HSBC, like most banks, wants to recover a judgment for the full $300,000 from the re-financed mortgage, plus all of the arrears and accrued fees, and to take back the property to satisfy its debt in full. According to Zillow.com, the house is now worth only about $200,000. However, HSBC has reportedly not offered a settlement where the arrears and part of the principal would be forgiven, in order to more closely reflect the actual value of the property – which is all HSBC can recover in a foreclosure action. Instead, HSBC’s servicer, PHH, has reportedly given Clifton Beckley the run-around for years on loan modification applications that have gone nowhere.
Irvington residents have rallied behind Clifton Beckley and more than 1,655 local residents have signed an online petition to HSBC CEO Stuart Gulliver, urging him to provide a deal whereby Clifton Beckley can get a modified loan, with the principal for that modified loan tied to the actual property value, not inflated 2006 bank determined property values that were imaginary to begin with.
To put matters into even sharper focus, it is important to take a look at the demographics of Irvington. As reported by Joseph Tyrell of NJ Spotlight:
"A blue-collar, largely African-American and immigrant community between Newark and Maplewood, Irvington was hard hit by the recession and the bursting of the housing bubble. Like some other urban areas, the twonship has had a chronically high crime rate, often four times the state average, but also many streets of tidy middelclass homes.
RealtyTrac reported rougly 88,000 completed foreclosures in New Jersey in 2008-2012. Few places were hit harder in that period than Irvington with 1,775, almost 9 percent of households listed in the 2010 Census.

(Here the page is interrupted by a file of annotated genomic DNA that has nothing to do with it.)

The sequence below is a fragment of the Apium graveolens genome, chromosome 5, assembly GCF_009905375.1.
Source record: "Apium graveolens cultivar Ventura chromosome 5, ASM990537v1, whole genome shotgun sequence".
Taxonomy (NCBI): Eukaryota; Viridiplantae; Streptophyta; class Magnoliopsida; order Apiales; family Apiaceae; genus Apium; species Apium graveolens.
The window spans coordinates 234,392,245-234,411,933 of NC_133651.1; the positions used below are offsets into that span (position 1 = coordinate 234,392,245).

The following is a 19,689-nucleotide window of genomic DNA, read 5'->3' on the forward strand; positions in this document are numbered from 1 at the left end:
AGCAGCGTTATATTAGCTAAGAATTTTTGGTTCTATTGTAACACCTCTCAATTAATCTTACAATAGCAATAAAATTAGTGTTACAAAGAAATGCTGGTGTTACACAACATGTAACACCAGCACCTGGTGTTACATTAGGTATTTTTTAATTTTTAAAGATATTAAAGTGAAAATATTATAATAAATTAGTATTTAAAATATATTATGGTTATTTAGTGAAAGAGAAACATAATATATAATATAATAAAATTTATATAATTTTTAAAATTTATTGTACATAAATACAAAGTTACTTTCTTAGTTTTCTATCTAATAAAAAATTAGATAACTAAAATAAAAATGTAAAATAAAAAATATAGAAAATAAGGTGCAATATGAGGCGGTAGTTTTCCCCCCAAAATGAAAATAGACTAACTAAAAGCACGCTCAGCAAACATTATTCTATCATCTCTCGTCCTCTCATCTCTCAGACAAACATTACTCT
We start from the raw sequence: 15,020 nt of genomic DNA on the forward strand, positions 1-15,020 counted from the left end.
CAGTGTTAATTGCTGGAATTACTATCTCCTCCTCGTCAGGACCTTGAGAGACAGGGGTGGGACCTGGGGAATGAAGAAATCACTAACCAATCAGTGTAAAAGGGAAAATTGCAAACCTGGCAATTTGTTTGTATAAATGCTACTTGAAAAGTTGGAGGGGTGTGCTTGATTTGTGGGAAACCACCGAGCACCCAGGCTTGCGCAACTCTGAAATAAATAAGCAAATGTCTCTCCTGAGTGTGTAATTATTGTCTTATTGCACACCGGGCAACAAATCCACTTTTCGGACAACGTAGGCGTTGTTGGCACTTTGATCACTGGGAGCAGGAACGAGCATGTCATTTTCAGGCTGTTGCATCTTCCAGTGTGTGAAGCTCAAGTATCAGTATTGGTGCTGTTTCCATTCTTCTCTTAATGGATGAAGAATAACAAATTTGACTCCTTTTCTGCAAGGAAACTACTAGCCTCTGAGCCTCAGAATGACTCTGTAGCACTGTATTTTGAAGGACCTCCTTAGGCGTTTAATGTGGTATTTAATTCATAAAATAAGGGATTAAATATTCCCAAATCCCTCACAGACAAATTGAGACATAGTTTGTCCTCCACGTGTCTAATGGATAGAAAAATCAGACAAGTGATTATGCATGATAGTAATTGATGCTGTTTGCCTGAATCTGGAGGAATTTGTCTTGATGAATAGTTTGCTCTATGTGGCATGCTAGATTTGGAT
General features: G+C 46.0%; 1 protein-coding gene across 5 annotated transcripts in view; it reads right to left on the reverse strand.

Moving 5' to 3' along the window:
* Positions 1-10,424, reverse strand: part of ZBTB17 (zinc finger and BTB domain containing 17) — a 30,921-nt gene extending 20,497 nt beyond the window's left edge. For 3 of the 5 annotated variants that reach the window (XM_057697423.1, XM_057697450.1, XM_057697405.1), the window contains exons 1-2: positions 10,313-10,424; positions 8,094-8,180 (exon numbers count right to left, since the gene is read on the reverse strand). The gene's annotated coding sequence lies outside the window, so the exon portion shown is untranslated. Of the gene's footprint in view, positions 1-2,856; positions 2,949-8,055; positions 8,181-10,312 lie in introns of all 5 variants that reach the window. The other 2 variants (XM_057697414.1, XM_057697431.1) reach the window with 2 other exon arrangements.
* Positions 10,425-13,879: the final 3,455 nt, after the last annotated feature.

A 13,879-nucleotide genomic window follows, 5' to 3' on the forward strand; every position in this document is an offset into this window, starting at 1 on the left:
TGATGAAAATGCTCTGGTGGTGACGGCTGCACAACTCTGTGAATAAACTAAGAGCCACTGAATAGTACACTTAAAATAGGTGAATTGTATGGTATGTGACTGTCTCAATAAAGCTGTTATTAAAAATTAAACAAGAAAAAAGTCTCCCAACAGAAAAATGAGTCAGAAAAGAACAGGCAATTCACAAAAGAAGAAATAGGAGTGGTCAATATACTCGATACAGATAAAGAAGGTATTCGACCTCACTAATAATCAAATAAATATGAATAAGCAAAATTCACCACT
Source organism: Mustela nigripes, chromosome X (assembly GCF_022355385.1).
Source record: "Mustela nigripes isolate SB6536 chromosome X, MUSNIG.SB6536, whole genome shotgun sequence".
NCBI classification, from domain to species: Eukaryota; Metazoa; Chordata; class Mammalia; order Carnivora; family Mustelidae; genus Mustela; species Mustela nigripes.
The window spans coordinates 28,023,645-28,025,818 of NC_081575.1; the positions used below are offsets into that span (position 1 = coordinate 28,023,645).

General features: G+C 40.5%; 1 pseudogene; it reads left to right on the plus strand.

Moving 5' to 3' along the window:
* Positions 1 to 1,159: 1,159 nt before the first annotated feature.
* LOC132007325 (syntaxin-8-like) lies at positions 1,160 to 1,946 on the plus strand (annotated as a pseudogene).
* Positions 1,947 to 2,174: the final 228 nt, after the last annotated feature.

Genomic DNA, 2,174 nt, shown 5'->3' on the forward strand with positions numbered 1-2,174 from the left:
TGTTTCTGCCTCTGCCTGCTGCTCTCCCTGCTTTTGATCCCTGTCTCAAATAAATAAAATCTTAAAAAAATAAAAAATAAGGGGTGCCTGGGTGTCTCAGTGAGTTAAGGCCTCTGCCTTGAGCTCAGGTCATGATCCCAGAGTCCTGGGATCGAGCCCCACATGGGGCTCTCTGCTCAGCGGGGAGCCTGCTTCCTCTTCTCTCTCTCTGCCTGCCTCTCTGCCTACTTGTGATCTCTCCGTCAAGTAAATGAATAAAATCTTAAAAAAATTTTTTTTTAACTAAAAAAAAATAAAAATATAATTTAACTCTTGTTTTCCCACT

Besides overheated prices and unregulated banking, Irvington offers another piece of a profile of areas that have suffered the most: gullible buyers, often working-class and minorities with little previous borrowing experience." (Emphasis added).
Joseph Tyrell's review of the statistics is worth reading. He cites data from the National Mortgage Settlement indicating that of the $26 billion paid by the five major banks to settle mortgage fraud claims, of the 171,663 homes modified through thte program, the settlement monitor's office did not list a single Irvington home as receiving a modification through the settlement. Making matters worse, Joseph Tyrell reports that in a recent urban renewal prgoram leading to the acquisition of 199 mortgages in Irvington -- of those purchased -- 124 of the 199 homeowners were paying mortgages with at least 10% interest, with half of the homeowners paying interest rates between 15% and 20%.
Irvington is an exmaple of how poor, uninformed, working class individuals and minorities --- first time homebuyers --- the exact group measures to increase homeownership were ultimately meant to serve, have instead been hardest hit and often looked over and denied meaningful relief.